Sustainability starts with being self-sustaining, it’s about a balance of work and life, which is a very personal thing. For me, I like to work hard. I understand that that is not for everyone, but I have found my balance in that. It has also been about drawing a circle around my life based on the question of ‘What does it take to run my life?’ Once answered, I don’t aspire to take anymore, as then life will descend into a cycle of greed, which opposes the principles of sustainability.
I also hope that my book encourages people to grow and cook and love their lives.
Given your partner is a vegetarian and you are a massive friend to animals, what would it take to make you go vegetarian or even vegan?
My diet is very highly plant based, particularly at home. I see eating meat as a privilege and a luxury—something to be done with great consideration and in moderation, a special treat when you go out. As someone who has a restaurant and cooks meat and poultry on a regular basis, the most important questions I ask of my farmers is the quality of the animal husbandry practiced on their farms. As a society, I don’t think that we will ever stop eating meat, but if we can minimise how much of it we eat, we can offset some of the ecological problems caused by meat farming and obtain better health outcomes with more plant-based diets. I don’t think I will ever declare myself as a vegan or a vegetarian but as I get older I sense I will eat less and less meat.
Sustainability plays a big part in your thinking, and as you say we are living in a time when environmental catastrophes stalk us all. Are you hopeful for the future?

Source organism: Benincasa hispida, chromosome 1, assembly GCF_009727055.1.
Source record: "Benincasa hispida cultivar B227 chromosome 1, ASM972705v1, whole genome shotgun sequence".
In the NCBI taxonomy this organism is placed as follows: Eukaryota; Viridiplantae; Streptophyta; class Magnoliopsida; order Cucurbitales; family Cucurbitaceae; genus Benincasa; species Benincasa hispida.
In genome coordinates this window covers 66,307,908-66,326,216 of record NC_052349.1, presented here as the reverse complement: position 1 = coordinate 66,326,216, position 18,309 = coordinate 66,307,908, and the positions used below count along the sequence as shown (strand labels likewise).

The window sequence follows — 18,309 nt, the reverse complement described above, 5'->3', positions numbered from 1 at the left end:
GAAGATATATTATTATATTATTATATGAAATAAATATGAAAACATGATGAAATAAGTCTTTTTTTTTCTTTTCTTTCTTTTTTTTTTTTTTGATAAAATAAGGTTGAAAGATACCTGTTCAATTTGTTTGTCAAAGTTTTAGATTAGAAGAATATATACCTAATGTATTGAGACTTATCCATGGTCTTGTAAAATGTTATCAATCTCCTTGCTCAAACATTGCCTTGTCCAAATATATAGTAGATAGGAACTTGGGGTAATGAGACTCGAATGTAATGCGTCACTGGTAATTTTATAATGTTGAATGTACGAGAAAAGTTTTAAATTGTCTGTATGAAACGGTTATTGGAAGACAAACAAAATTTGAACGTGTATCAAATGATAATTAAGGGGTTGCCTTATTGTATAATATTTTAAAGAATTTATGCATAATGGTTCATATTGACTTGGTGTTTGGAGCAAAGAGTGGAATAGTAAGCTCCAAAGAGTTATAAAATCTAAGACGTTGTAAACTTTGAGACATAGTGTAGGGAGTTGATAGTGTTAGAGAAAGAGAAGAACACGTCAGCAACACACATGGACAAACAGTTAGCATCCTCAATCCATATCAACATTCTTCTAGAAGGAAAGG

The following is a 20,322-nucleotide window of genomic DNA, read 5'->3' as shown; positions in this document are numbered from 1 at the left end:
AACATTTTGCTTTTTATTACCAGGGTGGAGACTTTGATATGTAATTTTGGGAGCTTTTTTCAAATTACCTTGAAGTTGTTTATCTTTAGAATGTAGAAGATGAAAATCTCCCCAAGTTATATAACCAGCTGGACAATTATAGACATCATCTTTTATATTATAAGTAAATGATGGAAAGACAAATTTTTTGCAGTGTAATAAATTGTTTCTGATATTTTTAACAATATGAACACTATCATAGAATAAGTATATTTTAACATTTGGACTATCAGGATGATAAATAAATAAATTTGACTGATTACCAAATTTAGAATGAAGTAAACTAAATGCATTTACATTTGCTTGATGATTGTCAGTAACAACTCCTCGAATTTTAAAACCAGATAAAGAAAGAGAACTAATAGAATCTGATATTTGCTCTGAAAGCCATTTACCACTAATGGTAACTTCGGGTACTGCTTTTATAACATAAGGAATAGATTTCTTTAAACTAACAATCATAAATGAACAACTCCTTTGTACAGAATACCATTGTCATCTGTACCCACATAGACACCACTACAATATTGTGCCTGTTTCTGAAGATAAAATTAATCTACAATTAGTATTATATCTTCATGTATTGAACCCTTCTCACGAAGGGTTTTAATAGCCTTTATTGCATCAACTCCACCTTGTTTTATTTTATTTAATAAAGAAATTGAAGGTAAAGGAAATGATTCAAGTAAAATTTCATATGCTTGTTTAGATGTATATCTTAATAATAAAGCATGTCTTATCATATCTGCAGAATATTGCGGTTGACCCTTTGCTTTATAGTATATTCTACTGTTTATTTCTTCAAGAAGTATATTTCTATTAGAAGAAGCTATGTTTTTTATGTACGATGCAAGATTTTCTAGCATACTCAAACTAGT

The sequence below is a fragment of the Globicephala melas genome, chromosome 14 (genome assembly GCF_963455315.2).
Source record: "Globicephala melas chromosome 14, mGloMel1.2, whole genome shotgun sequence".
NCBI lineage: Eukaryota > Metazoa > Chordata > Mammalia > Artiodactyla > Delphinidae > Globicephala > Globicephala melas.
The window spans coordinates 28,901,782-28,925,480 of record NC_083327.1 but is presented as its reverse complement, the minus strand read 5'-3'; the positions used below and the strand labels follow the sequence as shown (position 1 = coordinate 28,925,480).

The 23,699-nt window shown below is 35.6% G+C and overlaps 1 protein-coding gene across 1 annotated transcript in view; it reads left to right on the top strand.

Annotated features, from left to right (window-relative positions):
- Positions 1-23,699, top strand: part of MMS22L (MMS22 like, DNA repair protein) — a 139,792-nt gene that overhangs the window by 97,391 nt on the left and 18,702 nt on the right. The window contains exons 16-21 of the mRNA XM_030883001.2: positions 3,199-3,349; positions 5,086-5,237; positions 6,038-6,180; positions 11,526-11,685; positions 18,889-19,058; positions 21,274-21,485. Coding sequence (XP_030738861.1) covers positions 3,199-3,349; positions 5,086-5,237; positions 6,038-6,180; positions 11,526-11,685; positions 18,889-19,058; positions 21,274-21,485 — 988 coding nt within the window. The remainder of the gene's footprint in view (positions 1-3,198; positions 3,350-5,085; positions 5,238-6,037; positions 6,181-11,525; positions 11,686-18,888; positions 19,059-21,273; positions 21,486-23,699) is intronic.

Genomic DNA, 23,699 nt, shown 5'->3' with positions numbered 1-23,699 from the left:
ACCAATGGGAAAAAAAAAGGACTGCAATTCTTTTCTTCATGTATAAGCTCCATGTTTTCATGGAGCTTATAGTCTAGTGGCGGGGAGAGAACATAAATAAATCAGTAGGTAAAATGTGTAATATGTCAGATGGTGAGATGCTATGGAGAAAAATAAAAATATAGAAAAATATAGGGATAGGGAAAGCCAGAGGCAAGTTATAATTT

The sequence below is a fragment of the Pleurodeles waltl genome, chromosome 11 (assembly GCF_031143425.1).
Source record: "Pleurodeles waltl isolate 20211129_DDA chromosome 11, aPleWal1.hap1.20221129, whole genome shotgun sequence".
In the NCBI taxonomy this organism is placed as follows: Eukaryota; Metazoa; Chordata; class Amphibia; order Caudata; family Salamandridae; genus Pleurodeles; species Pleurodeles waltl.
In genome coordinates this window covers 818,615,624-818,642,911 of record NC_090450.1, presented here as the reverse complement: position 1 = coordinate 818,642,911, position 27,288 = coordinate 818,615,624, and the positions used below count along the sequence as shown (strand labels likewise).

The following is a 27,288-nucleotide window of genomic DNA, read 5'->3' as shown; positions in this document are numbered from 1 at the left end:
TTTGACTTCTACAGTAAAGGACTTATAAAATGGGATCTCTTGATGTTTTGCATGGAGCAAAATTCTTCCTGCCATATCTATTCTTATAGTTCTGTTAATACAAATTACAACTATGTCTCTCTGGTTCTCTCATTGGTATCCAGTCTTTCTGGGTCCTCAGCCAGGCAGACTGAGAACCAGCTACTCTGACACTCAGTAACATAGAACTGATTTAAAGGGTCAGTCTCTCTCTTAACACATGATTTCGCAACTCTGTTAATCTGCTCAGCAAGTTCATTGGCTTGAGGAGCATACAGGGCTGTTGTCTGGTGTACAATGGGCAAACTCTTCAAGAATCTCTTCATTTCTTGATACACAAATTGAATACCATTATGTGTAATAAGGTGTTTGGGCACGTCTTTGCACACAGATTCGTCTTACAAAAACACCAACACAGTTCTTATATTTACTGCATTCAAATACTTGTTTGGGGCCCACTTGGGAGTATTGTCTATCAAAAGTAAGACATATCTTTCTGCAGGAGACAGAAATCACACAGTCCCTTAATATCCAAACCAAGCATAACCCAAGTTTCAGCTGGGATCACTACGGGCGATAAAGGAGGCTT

As I answer this question I have just lived through a once in a century storm that has ripped my small community apart. The trees and the forest that I have described in the book have been flattened and uprooted, making our area of the Wombat Forest look like the logging trucks have gone through. And through this, there is the beacon of hope. I live in a small town that has rallied and come together with a sense of community that can make you weep, particularly when you are emotionally drained by a catastrophe. I am amazed by the human capacity to help and support and to come together for the common good. It does expose our weaknesses though. Without water and power for days, and shambolic and sporadic phone coverage, have we moved too far away from the fundamental basics of existence, shelter, food and warmth? Many in my small community will make changes in the months to come I am sure.
I also believe that the youth of today are far more aware of their responsibility for ‘the future’. I hope that from a political level down the world starts to pull back, live within its means and start to reign in the culture of more.
What was the last book you read and loved?
I am reading and loving my dear friend Sarah Winman’s new book Still Life (Fourth Estate). I love her storytelling and she is taking me as close to Florence as I can get right now.
Read Julia Taylor’s review of Annie Smithers’s Recipe for a Kinder Life (Thames & Hudson, August) here.